“It’s really just about us being idiots in our practice room! I had this big, cinematic idea of the band cutting me open and filling me with flowers, and we managed to make it happen in a very DIY way, searching catering stores for things we could use as props and repurposing hand-sanitiser bags as hospital drips. We’re all big fans of the funny music videos of the late-’90s/early-’00s like Foo Fighters’ Learn To Fly, and we loved how imitating that allowed us to be the goofy guys having fun that we really are. I actually did the least out of everyone, basically just lying on that operating table for like nine hours, covered in fake blood in the freezing cold. I was quite jealous really: they were having the time of their lives chucking blood at me while I was trying not to laugh!”

Speaking of Foo Fighters, is that kind of classic early 2000s melodic alt.rock a good sonic reference point for what you’ve been writing?
“Someone asked me what the influences on this song were the other day. But we never sat down and discussed it. A lot of the time it will be like, ‘I’ve been listening to Helmet all week, I want to do some cool groovy riffs.’ But here it was just a case of Louis chucking in a riff, me throwing on some vocals and it all coming together organically. I will say that Absolute Bloom is probably the most melodic, pop-punk leaning song we’ve written for the record. It’ll be an eclectic collection!”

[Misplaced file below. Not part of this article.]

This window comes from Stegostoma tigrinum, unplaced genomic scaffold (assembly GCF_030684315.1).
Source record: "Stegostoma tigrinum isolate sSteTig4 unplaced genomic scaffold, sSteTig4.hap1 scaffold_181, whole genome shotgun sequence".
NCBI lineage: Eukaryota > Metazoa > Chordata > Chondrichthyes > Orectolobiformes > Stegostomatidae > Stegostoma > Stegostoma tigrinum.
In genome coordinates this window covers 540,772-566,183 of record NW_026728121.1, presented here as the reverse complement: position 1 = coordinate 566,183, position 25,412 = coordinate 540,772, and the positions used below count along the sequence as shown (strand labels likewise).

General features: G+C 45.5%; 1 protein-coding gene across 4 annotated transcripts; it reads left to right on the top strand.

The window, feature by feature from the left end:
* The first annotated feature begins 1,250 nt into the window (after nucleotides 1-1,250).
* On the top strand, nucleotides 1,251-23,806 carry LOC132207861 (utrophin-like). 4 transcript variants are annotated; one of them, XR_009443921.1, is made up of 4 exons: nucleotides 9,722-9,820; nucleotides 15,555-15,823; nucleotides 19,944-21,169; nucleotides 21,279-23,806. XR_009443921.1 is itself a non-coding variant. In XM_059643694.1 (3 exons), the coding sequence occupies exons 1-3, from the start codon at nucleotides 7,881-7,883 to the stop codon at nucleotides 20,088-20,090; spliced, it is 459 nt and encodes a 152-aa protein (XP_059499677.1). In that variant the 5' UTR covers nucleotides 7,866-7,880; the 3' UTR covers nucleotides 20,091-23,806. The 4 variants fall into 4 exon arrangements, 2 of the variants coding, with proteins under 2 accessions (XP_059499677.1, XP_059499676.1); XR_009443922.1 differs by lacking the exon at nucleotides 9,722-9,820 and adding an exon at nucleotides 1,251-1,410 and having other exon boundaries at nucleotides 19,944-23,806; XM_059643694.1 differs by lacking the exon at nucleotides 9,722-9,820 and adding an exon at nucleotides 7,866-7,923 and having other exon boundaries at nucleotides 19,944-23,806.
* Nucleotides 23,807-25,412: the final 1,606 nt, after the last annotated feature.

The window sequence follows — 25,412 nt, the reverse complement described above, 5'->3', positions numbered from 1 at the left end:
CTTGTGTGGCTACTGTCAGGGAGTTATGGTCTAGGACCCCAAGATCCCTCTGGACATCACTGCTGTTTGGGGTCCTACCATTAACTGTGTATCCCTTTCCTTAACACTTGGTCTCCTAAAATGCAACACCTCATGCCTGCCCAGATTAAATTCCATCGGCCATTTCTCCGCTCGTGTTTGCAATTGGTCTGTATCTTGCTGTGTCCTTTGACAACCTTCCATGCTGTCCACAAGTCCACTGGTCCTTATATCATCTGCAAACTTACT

You made previous single Fall From Grace as a four-piece without Louis. Does Absolute Bloom feel like an opportunity to reintroduce a full-strength Higher Power now he’s back?
“Definitely. For me, Louis is the friend that I write music with. We do write as a five-piece, but any ideas that I have, I generally filter through him to make them into a full song, because he’s just a much better musician than me. So it’s just really sick to have him back!”

Is there a timescale for you to release the full record?
“We want to have an album out before the end of the year. That’s not because we’ve set some sort of deadline for ourselves. It’s because we’re just really excited to release these songs. We can’t wait to get them out. So we’re pushing ourselves to get them finished in 2024. That’s our goal!”

On top of that, you’re currently out on the road in America with Neck Deep and Drain, and you’re already booked for Northern Unfest in April and Outbreak Festival in June. Is it safe to say that this just the start of a truly massive 2024 for Higher Power?
“It could definitely be a big year, but we’re just not putting that pressure on ourselves. We don’t really want to approach things in a ‘careerist’ way or be out there doing support tours for 10 months of the year for no money. We’re just keen to enjoy the experience and having it serve us rather than us trying to serve everyone else. We’re looking forward to doing those festivals to see our friends.

"It’s particularly cool to be invited to play Northern Unfest because we’ve missed so many of those cool hardcore fests being on tour, and because it would be so easy for people in that world to hate on a band who’ve stepped out of it like we did. Ultimately, I just want us all to still be friends this time next year, doing this on our own terms, serving ourselves instead of other people and to keep living a humble life with lots of self-fulfilment. But who knows: the record might come out and blow up, or people might hate it. Music is unpredictable. There’s no rhyme or reason to how things go sometimes. I just know we’ll be happy, and that’s all that matters!”

Absolute Bloom is out now via Nuclear Blast. Higher Power will play Glasgow’s Northern Unfest on April 27 and Manchester’s Outbreak Fest on the weekend of June 29 – 30.